It’s Good.  That’s the answer.  There are always circumstances that will dictate whether there has been a positive or negative effect from changing your mind, but let’s look at this question from the general position of, should one be open to changing their mind.  And from this perspective, the answer is unequivocally yes!

In politics, this is called flip-flopping.  A term flung around like it’s a disease.  In real life, being open to the possibility that your initial position is wrong, takes much more strength than stubbornly grasping to that position.  Not to say this is an easy task.  Our decisions are based on many things that we don’t always understand, outside of some experts in the field.  Personally, I struggle with this as much as anyone, although as of late I have been making a deliberate attempt to get better at it.

What positive effect does changing your mind have?  The first thing it tells them is that you are willing to listen.  This is a vital skill for a leader.  The ability to listen to the people you lead and the humility to let them change your mind cannot be understated.  I’ve experienced situations from both sides of this problem and can tell you that feeling like your leaders are listening to you gives you a great sense of belonging, says you have a voice and encourages engagement from the team members.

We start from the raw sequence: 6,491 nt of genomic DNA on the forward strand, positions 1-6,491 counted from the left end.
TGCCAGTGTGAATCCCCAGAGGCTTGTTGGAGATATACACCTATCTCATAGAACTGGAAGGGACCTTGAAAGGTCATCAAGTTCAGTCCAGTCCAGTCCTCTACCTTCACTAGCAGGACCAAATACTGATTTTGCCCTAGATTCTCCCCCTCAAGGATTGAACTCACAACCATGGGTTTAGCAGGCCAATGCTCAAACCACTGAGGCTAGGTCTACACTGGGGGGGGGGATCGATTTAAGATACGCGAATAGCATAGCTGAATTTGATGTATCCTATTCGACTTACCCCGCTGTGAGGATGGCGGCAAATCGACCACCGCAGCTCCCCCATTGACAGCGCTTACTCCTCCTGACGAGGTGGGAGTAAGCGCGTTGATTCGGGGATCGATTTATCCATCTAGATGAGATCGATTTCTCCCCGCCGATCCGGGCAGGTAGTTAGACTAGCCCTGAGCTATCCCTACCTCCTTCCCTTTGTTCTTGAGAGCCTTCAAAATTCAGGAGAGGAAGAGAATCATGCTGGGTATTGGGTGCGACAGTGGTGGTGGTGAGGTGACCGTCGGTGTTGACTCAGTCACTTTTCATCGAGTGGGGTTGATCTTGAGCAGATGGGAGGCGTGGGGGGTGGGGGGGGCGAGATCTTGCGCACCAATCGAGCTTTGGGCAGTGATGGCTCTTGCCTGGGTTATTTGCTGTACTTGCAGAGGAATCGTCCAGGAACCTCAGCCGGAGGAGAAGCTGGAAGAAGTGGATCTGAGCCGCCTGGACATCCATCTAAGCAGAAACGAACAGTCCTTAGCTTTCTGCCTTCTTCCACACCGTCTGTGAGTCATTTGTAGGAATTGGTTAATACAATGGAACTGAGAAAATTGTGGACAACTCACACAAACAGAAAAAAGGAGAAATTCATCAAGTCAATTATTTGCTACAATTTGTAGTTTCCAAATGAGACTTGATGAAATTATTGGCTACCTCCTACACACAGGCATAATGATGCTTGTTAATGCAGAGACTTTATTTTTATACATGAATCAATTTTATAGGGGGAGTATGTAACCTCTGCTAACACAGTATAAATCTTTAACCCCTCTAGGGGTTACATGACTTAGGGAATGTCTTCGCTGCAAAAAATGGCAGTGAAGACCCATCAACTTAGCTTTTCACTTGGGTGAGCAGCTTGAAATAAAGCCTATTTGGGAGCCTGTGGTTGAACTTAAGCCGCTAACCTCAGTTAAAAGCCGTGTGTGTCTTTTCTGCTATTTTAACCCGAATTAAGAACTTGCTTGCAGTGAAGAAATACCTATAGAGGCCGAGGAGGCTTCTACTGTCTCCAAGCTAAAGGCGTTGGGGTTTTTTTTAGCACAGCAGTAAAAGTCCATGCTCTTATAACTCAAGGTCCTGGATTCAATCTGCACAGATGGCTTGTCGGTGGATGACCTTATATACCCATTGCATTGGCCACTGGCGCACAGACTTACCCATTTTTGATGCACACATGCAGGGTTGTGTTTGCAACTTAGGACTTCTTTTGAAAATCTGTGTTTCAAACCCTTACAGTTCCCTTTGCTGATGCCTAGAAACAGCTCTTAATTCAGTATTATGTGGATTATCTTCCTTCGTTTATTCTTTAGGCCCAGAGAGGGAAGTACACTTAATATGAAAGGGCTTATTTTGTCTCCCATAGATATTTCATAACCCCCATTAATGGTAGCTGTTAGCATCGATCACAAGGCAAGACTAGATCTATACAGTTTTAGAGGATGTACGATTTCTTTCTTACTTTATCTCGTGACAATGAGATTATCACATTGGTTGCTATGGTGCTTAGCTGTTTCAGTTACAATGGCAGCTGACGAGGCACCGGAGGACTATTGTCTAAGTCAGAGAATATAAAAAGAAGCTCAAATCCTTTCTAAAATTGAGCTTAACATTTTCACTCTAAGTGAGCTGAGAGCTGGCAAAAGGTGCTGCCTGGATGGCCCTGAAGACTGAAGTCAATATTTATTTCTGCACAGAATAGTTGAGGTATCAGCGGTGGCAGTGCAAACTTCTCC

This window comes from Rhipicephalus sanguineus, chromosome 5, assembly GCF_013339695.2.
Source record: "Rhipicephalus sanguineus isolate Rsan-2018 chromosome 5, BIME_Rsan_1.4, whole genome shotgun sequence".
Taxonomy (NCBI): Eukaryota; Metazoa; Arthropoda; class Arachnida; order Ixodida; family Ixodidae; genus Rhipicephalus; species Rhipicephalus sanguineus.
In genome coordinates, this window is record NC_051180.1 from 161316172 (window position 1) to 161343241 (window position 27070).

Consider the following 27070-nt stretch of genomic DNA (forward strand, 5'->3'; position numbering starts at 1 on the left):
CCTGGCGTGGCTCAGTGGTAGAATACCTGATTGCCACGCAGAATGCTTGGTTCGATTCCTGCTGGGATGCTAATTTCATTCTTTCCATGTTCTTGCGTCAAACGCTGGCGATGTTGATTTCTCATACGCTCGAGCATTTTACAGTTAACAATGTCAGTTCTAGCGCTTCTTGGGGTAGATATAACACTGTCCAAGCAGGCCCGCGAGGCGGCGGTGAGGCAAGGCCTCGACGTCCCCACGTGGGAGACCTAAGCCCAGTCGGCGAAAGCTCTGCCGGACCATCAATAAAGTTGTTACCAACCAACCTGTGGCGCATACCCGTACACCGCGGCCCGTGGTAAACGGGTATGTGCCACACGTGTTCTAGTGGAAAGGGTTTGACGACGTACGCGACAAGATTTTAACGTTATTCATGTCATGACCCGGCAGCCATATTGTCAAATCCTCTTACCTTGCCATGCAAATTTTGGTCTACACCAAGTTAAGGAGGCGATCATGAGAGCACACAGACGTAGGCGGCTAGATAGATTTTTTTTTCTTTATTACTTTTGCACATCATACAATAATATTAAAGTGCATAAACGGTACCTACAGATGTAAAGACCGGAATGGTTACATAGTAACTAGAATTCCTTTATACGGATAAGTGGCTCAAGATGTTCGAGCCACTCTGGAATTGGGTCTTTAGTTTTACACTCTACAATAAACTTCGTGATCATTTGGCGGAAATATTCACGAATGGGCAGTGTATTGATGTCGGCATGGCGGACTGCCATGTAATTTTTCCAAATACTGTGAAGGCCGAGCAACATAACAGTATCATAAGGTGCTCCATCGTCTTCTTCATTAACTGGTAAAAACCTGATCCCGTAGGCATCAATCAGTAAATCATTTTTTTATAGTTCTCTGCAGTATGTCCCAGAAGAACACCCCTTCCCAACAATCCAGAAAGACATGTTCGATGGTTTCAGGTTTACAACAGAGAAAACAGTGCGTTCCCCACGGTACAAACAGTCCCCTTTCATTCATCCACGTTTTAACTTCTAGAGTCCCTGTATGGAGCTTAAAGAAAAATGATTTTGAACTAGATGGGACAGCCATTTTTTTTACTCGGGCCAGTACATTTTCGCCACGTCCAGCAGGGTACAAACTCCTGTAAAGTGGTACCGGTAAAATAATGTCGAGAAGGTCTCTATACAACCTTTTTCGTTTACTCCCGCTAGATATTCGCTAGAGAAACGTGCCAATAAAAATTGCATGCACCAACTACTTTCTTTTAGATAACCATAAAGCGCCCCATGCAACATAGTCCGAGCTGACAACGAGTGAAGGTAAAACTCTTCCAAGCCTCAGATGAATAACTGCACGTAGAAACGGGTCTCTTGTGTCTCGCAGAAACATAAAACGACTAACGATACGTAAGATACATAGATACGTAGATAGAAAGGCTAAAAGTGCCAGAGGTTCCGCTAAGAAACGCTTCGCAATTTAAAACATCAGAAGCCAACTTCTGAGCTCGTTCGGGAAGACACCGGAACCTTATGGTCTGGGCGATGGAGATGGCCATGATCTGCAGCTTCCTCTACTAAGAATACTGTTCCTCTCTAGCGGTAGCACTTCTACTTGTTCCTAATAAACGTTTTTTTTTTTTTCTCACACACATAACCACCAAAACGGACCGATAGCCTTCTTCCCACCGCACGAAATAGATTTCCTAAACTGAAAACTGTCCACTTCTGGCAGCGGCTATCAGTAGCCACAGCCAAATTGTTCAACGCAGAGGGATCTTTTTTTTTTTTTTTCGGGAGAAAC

Changing one’s mind must be tempered to ensure you don’t actually become a leader that can’t stick to a decision.  Going back and forth is detrimental any organization.  There should be a point that a decision has been made and the group moves on.  Then the decision can be readdressed later if the situation changes or the results of the last decision were not positive.

What negative effect does changing your mind have?  I previously had a boss that had zero original ideas and never made a decision until he could get some sort of consensus.  His decision-making capabilities don’t sound so bad as I type it, but trust me; he was a “go with the popular opinion” type of boss.  There were so many occasions where a person would have a conversation with him, and there would be an agreement only to find out they changed their mind after talking to someone else.  It was almost a game to try to be the last one to talk to him before the decision had to be made.

Be wary of phrases like ‘That’s the way we have always done it’ or ‘We tried that before, and it didn’t work.’  These are indicators that the culture of your organization does not embrace change.  Which probably means your leaders are not open to changing their minds.  It’s time to have these kinds of conversations in our workplace and show how being open to new options and changing a decision does not automatically translate to a negative.

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Leaders Need NO!